Dr Jonathan Williams, deputy director of the British Museum, suggested a “Parthenon partnership” with Greece over the Elgin Marbles in an interview published on July 31st with The Sunday Times Culture magazine.
The statement is similar to the comments made by the Chair of the British Museum, George Osbourne, in June.
Less than a year ago, UNESCO urged the United Kingdom to review its position and enter into a discussion with Greece, rekindling the international debate around the long-running Greek plea for the repatriation of the Parthenon sculptures.
The seventeen marble figures are part of the frieze that the great sculptor Phidias created to decorate the 2,500-year-old Parthenon temple on the Acropolis of Athens.
They have been in the possession of the British Museum since the early 19th century, when they were taken by Lord Elgin, British ambassador to the Ottoman Empire.
British Museum wants deal with Greece
“What we are calling for is an active ‘Parthenon partnership’ with our friends and colleagues in Greece,” Dr Williams stated. “I firmly believe there is space for a really dynamic and positive conversation within which new ways of working together can be found.”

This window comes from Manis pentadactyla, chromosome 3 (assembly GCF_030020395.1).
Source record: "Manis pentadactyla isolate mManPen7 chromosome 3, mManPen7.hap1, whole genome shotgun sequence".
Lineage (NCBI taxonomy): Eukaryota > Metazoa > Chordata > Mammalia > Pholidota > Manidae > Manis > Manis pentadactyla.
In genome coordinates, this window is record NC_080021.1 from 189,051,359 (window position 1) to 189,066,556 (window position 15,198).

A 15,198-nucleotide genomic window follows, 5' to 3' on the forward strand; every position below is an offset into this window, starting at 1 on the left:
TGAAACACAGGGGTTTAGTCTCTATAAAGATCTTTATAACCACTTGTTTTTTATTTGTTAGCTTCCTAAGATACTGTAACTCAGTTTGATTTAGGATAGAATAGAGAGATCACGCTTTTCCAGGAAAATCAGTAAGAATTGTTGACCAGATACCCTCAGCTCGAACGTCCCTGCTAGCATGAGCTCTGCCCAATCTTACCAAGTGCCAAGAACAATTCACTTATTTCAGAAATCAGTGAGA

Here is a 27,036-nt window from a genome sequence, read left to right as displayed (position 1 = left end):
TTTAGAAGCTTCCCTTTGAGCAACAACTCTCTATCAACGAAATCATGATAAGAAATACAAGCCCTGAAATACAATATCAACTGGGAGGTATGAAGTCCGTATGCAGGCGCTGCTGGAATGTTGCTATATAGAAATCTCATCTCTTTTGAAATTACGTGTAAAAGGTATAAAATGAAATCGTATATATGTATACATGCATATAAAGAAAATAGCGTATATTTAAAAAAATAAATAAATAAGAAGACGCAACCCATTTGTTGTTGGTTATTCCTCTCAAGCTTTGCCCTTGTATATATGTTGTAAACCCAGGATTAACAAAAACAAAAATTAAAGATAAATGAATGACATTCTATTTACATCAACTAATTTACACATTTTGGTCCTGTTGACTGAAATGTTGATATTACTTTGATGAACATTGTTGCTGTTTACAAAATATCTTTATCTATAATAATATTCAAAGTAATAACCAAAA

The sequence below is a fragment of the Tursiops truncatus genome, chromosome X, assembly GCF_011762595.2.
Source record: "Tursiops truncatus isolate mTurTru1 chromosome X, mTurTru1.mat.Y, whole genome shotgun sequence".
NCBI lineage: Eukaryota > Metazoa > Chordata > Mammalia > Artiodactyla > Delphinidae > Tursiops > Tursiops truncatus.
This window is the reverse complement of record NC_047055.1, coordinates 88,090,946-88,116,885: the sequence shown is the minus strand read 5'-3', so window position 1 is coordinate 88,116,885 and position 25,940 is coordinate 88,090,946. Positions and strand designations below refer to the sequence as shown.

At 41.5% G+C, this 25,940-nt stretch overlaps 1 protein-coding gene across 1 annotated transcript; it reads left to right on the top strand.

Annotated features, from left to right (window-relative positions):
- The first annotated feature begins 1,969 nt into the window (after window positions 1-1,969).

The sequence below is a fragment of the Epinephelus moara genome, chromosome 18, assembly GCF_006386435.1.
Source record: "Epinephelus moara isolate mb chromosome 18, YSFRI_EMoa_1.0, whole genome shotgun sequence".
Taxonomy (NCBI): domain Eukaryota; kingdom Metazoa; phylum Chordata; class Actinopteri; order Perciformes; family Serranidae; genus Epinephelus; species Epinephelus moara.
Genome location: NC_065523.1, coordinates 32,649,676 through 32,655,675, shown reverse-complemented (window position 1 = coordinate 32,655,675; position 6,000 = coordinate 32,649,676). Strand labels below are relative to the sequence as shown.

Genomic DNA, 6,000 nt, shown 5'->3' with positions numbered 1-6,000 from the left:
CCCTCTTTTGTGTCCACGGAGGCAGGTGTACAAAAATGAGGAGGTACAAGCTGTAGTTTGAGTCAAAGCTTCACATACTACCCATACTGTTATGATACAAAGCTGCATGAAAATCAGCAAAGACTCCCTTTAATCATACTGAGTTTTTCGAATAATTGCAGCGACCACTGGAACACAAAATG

The British Museum has not said it will hand the sculptures back, as Dr Williams argued they are an “absolutely integral part” of the collection.
However, he said they “want to change the temperature of the debate” and that all sides need to “find a way forward around cultural exchange of a level, intensity and dynamism which has not been conceived hitherto.”
“There are many wonderful things we’d be delighted to borrow and lend. It is what we do,” he added.
The British Museum wants to make a deal and end two centuries of rancour with Athens — what’s changed their mind? | ✍️ @SarahbaxterSTM
— Times Culture (@timesculture) July 31, 2022
So far, the British Museum has been denying suggestions that the sculptures were hacked from the site of the temple even though Lord Elgin’s correspondence with his subordinates appears to support the Greek version of events, as so do modern-day classicists.
Parthenon fragment repatriated from Italy
The Fagan fragment, kept in Italy since the 18th century, became the first repatriated fragment of the Parthenon sculptures to be restored on the ancient Greek temple’s frieze in June.
The fragment, which was formerly housed in the Antonio Salinas Museum in Palermo, was returned to Athens in January to be showcased in the Acropolis Museum for eight years, but, in May, Italy decided to permanently return the piece to Greece.
A few days after the Fagan fragment was restored on the frieze, the Chair of the British Museum, George Osborne, told LBC Radio that Greece and the UK could agree on an arrangement whereby they both share the Parthenon Marbles.
Asked whether an arrangement would be made that would see the Parthenon Marbles displayed in both Athens and London, the former UK Chancellor said that he “cannot speak for all the trustees [of the British Museum], but [he] think[s] such an arrangement would work.”